Of course, it’s difficult to tell if this was a wartime measure or standard practice. The paint experts here on the form may be able to comment on this better than I.

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PostPosted: Tue Nov 03, 2020 6:01 pm 
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Whilst going through Hood’s books (ADM 136/13), I came across numerous sheets concerning the condition of her bottom when drydocked. There are many interesting descriptions of grass along the sides, coralline, missing coatings etc. There are also details regarding what coating was applied to the bottom and the boot stripe. Looks to me like they put an undercoat with an overcoat… But I’m no paint expert so I could be wrong.

What do the paint experts make of this? See anything unexpected here or is it all pretty standard for the time period? What’s this “slate” colour they refer to? AI Grey? Why no mention of the standard red?

First, 1937:
Attachment:
31AC6797-933B-40A8-9932-95F092650D95.jpeg
31AC6797-933B-40A8-9932-95F092650D95.jpeg [ 123.66 KiB | Viewed 1318 times ]


Next, 1938:
Attachment:
97EF42ED-0340-41E3-9B28-5EB4CD403B8C.jpeg
97EF42ED-0340-41E3-9B28-5EB4CD403B8C.jpeg [ 115.32 KiB | Viewed 1318 times ]


Next, that’s right, you guessed it, 1939 and 1940:
Attachment:
94637A69-F80A-4014-8ACC-057D7CF9ACFD.jpeg
94637A69-F80A-4014-8ACC-057D7CF9ACFD.jpeg [ 143.74 KiB | Viewed 1318 times ]


There was one from earlier in her career where the colour was cited as “lilac” (hopefully the undercoating).

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PostPosted: Tue Nov 03, 2020 6:13 pm 
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I’ll post some close-ups that I’ve come across as well… It may take me a couple days to get to it though.

In the meantime however, here’s an interesting shot from 1940. It was taken on the port side from roughly abreast the midships searchlight platform/disinfector house/motorboat workshop (looking aft). “A” shows a dark section of deck. “B” shows teak planks. “C” shows what I believe to be Semtex or non-slip. I could of course be wrong or have it reversed (I’ve had to give up caffeine recently and I may be hallucinating LOL).
Attachment:
A900FAFE-26C1-4903-BEE4-31CFAFDE8DE0.jpeg
A900FAFE-26C1-4903-BEE4-31CFAFDE8DE0.jpeg [ 24.16 KiB | Viewed 1318 times ]


The only reason I’m thinking the light area is semtex is because of a reference in the ship’s books:
Attachment:
2E2A308A-8FFF-4FB4-B3F5-B0901E811339.jpeg
2E2A308A-8FFF-4FB4-B3F5-B0901E811339.jpeg [ 15.37 KiB | Viewed 1318 times ]

Of course, I could be reading this wrong (lack of coffee, well proper coffee anyway).

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PostPosted: Wed Nov 04, 2020 2:23 am 
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Attachment:
Whitewood1.jpg
Whitewood1.jpg [ 48.67 KiB | Viewed 1279 times ]

(Image HMS Hood website)

No, not mixed up, B is definitely wood :wave_1: . Anyway, the deck area around the 4"guns, also below the aft mounts in the planked area is very light in appearance. If the strip pattern continuous into the HA emplacements is very difficult to make out on most images, but it appears not in the ABC image. Semtex was troweled on, so possible over existing corticine (if present)?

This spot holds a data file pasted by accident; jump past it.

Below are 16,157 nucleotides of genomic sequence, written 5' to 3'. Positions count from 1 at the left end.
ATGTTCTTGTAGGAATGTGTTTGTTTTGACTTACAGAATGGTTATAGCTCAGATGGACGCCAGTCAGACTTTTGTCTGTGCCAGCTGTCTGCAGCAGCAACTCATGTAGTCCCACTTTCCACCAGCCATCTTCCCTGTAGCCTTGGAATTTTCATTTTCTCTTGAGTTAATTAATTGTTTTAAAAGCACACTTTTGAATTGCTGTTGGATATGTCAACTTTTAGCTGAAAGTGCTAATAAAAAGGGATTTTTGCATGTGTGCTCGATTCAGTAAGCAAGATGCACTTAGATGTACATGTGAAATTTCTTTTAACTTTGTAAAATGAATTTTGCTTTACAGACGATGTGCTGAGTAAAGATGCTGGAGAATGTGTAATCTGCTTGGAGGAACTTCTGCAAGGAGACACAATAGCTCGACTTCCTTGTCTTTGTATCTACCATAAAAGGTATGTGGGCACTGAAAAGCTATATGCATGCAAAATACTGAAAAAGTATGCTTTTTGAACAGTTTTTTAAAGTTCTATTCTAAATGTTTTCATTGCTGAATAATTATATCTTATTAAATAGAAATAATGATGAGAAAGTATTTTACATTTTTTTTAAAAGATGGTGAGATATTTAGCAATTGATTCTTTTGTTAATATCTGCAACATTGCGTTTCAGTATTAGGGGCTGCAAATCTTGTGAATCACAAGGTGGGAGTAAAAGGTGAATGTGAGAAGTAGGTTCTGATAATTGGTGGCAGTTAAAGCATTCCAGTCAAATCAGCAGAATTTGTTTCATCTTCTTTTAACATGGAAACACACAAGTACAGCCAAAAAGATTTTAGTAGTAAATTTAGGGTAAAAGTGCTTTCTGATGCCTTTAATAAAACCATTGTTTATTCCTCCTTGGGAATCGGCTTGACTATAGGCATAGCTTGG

Attachment:
HartleyPhoto3.jpg
HartleyPhoto3.jpg [ 51.46 KiB | Viewed 1279 times ]

(Image HMS Hood website)

Most fwd HA gun, no strips observed (also not in front of the splinter shield).

Attachment:
Hoodsheltdeck41_1.jpg
Hoodsheltdeck41_1.jpg [ 80.18 KiB | Viewed 1278 times ]


Deck near UP mount appears to have a strip pattern (1941)

Attachment:
Hoodsheltdeck41_2.jpg
Hoodsheltdeck41_2.jpg [ 77.84 KiB | Viewed 1278 times ]


Strip pattern visible near the deck hatch, top right in the image (faintly)? Very light deck colour. Also note deck colour at the bottom of the image, just visible above the searchlight walkway.

Attachment:
Hoodsheltdeck41_3.jpg
Hoodsheltdeck41_3.jpg [ 202.35 KiB | Viewed 1277 times ]


In the sunlit area a strip is clearly observed, but I'm not sure it's a shadow from the derrick post... but strips perpendicular to it are running in front of the ammo locker...

The shelterdeck spurnwater that was mentioned earlier would make a wonderful detail, but is not present in her 1940-41 configuration. I've started adding strips on the shelterdeck of my model, but I'll have to stay clear of the HA gun emplacements. I also have a copy of Newton in the mail. I recall not borrowing this volume permanently from our faculty's library (for obvious reasons)...


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PostPosted: Wed Nov 04, 2020 6:34 am 
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FW_Allen wrote:
Whilst going through Hood’s books (ADM 136/13), I came across numerous sheets concerning the condition of her bottom when drydocked. There are many interesting descriptions of grass along the sides, coralline, missing coatings etc. There are also details regarding what coating was applied to the bottom and the boot stripe. Looks to me like they put an undercoat with an overcoat… But I’m no paint expert so I could be wrong.

What do the paint experts make of this? See anything unexpected here or is it all pretty standard for the time period? What’s this “slate” colour they refer to? AI Grey? Why no mention of the standard red?


Frank,

This is not something I have looked at before as my interest has been the paints from the waterline upwards. However I have had a quick look at what I have from the 1937-1941 timeframe.

At that time RN ships’ bottoms were painted first with anti-corrosion or “protective” coats (abbreviated to “Pro” or “Prot” in those Hood documents I think). Over these was then applied an outer anti-fouling coat. So the apparent colour of an RN ships’ bottom below the boot topping would have depended on the colour of the anti-fouling paint.

At that time the Admiralty used proprietary suppliers for its ships’ bottoms compositions. Peacock and Buchan’s were one of these. Their Admiralty quality anti-corrosion paint No. 1 came in black and their No. 2 in slate. Their Admiralty quality anti-fouling paint came in either black or grey. "AI" was I think a use of the Roman numeral instead of "A1" which was the brand name for P&B paint. This is how it was listed in the Admiralty Rate Book: